"I’d also encourage teachers to reach out and check in with each other, even if it is just a quick chat in the staffroom.

"When we hear peers reflect back the same thoughts and feelings, it helps us to feel ‘it’s not just me’.

"There’s a sense of mutual support. And let people further up the chain at work know how you’re feeling too."

"We’re doing what we need to do to ensure our students continue to thrive."

Georgia adds: "It’s about having an open environment where everyone is willing to help everyone, and where you know that you can talk to other members of staff in your department and across the school.

"We have a close-knit team in PE, so we sometimes catch up over WhatsApp.

"We are all in one bubble so we meet in the sports hall and have a chat at work - we make time for each other.

"It’s a challenging time for us but we’re doing it in the best interest of kids up and down the country."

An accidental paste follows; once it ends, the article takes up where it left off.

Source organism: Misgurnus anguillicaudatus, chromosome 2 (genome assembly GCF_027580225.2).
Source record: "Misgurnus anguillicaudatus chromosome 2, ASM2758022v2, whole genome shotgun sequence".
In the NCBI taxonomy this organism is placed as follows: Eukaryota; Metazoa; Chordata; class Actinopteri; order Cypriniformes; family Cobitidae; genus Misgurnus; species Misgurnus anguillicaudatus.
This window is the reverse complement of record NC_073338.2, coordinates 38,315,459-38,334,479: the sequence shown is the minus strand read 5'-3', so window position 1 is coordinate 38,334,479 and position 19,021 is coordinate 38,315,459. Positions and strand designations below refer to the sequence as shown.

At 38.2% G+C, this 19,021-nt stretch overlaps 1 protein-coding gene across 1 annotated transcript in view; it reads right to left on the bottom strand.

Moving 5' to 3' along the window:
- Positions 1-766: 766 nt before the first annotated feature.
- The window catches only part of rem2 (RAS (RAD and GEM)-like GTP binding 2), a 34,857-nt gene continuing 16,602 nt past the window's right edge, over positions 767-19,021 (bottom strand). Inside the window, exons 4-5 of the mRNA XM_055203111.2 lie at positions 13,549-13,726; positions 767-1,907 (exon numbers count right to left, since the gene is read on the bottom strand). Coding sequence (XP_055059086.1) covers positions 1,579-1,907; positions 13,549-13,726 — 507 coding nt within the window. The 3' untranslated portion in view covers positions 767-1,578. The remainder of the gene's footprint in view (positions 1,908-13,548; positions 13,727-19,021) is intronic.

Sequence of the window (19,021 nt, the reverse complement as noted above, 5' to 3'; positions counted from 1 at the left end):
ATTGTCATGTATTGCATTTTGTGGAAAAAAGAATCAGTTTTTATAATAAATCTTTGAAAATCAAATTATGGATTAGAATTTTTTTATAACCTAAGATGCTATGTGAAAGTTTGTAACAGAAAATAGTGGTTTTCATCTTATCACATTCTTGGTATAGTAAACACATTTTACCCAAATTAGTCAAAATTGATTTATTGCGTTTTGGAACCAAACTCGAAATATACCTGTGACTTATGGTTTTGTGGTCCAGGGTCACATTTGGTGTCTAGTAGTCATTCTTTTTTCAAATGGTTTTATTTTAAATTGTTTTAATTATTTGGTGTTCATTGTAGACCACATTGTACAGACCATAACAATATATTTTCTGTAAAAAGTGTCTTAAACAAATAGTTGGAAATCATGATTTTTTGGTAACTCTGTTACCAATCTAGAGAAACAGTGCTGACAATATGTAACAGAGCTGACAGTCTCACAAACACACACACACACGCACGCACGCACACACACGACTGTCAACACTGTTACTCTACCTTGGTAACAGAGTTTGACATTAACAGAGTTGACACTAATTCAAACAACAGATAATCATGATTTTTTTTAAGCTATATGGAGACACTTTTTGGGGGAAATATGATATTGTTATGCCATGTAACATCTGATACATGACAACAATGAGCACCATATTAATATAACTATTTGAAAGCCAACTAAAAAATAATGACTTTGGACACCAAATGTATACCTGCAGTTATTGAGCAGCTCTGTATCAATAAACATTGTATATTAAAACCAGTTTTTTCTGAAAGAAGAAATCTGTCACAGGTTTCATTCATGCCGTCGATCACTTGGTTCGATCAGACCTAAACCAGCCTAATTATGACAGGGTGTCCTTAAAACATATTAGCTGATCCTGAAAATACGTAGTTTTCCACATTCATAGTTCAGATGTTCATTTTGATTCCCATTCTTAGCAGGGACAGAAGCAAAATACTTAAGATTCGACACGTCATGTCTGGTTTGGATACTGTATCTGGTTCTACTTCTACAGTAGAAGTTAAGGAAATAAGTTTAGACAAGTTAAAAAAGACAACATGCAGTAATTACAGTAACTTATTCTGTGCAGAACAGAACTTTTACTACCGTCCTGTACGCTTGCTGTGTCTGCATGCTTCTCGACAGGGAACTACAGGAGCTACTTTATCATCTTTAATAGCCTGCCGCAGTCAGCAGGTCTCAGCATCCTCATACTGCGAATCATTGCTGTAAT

"It’s important to be heard," Suzy Reading says

4. Take strength from your pupils - they’re the reason you’re doing this

Georgia says: "Students need us and we need them.

"There’s a lot to get used to but it’s nice to be back in school doing what we’re meant to be doing.

"When they weren’t here in March we lost a part of that.

"The most challenging thing for me... is trying to stay at the front of the classroom when you want to get out there and have those face-to-face interactions."

But Georgia takes strength from how well her pupils have adapted to this: "They know they’re still getting a good education."

Suzy says: "Teaching is a calling, a true vocation, so remembering why you’re doing what you’re doing can be very galvanising.

"It’s about connecting with a deeper purpose and how valued you are.

"Teachers play such an important role in kids’ lives."